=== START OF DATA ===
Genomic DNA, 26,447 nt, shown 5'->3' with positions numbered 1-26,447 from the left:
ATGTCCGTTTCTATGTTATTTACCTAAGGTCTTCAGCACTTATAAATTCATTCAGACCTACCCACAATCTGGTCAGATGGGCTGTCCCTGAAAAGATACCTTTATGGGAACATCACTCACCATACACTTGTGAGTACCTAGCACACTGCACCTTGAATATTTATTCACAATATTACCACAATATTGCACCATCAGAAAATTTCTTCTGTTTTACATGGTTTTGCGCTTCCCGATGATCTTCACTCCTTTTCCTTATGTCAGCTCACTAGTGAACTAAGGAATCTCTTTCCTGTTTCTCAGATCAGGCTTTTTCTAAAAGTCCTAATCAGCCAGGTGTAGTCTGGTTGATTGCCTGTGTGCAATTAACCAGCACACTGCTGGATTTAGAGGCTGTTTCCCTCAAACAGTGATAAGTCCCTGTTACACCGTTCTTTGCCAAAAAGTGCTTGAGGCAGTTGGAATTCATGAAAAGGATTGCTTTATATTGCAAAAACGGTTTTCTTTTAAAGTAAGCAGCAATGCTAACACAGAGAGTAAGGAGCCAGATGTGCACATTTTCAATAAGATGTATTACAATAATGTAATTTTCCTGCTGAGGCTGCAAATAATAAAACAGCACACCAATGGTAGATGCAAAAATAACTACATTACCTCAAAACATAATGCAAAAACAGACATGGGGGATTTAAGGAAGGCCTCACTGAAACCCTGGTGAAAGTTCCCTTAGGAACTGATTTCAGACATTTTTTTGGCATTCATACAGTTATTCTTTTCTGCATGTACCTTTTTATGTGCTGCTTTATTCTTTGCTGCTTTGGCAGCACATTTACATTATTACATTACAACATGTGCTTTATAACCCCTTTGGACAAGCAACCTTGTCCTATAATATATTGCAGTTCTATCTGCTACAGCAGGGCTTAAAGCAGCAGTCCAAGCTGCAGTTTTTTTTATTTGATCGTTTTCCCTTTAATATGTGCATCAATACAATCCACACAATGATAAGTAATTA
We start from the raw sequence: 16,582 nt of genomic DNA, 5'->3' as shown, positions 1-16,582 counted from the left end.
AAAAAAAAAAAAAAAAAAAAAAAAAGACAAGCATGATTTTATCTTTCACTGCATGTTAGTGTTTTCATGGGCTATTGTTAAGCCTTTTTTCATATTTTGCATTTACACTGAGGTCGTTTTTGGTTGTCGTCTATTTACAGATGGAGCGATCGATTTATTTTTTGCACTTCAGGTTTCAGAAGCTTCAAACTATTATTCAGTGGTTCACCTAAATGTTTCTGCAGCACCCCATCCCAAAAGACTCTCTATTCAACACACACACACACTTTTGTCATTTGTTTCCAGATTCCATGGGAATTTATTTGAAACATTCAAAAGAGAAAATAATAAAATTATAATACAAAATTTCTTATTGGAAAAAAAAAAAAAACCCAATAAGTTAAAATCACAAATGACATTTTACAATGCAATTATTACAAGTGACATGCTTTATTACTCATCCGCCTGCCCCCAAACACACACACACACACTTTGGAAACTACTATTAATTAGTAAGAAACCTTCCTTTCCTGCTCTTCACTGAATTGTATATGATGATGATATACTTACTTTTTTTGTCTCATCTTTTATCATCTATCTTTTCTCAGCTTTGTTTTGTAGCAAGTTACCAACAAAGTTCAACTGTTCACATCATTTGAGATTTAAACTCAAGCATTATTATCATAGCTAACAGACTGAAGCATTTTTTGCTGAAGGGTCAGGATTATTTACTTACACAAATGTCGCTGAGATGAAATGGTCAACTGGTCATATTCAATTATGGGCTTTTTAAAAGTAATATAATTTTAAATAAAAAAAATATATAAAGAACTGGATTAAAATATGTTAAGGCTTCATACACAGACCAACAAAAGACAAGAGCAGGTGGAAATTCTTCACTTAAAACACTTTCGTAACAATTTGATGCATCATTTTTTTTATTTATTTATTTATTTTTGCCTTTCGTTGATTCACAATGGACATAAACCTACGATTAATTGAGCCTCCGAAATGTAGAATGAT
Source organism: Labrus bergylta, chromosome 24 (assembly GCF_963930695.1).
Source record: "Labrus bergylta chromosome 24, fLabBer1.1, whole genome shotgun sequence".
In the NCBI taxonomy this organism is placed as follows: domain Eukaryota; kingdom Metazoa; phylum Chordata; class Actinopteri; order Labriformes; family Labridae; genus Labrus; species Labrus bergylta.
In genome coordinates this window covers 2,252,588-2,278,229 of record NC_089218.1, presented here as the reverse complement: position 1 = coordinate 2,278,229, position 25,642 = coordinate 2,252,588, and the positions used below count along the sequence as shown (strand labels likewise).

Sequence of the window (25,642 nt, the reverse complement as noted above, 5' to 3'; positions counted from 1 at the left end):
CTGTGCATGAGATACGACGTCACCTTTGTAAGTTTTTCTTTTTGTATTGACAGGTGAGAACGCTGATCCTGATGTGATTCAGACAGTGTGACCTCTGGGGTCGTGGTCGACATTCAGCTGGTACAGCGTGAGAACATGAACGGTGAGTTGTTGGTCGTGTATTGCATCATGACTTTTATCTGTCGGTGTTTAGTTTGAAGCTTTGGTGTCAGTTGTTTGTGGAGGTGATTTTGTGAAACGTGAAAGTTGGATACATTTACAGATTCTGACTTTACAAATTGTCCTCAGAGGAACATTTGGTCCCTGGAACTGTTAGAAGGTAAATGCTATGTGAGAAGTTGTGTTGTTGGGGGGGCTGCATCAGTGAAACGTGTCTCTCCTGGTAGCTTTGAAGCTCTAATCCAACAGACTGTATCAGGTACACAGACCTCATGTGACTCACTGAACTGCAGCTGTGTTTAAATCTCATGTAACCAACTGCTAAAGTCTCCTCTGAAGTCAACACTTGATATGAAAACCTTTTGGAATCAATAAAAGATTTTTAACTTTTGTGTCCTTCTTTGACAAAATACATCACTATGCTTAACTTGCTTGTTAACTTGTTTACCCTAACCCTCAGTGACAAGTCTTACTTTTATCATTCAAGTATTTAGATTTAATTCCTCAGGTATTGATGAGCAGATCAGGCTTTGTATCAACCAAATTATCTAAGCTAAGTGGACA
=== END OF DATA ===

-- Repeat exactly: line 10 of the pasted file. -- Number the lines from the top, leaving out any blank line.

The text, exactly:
CTGTGCATGAGATACGACGTCACCTTTGTAAGTTTTTCTTTTTGTATTGACAGGTGAGAACGCTGATCCTGATGTGATTCAGACAGTGTGACCTCTGGGGTCGTGGTCGACATTCAGCTGGTACAGCGTGAGAACATGAACGGTGAGTTGTTGGTCGTGTATTGCATCATGACTTTTATCTGTCGGTGTTTAGTTTGAAGCTTTGGTGTCAGTTGTTTGTGGAGGTGATTTTGTGAAACGTGAAAGTTGGATACATTTACAGATTCTGACTTTACAAATTGTCCTCAGAGGAACATTTGGTCCCTGGAACTGTTAGAAGGTAAATGCTATGTGAGAAGTTGTGTTGTTGGGGGGGCTGCATCAGTGAAACGTGTCTCTCCTGGTAGCTTTGAAGCTCTAATCCAACAGACTGTATCAGGTACACAGACCTCATGTGACTCACTGAACTGCAGCTGTGTTTAAATCTCATGTAACCAACTGCTAAAGTCTCCTCTGAAGTCAACACTTGATATGAAAACCTTTTGGAATCAATAAAAGATTTTTAACTTTTGTGTCCTTCTTTGACAAAATACATCACTATGCTTAACTTGCTTGTTAACTTGTTTACCCTAACCCTCAGTGACAAGTCTTACTTTTATCATTCAAGTATTTAGATTTAATTCCTCAGGTATTGATGAGCAGATCAGGCTTTGTATCAACCAAATTATCTAAGCTAAGTGGACA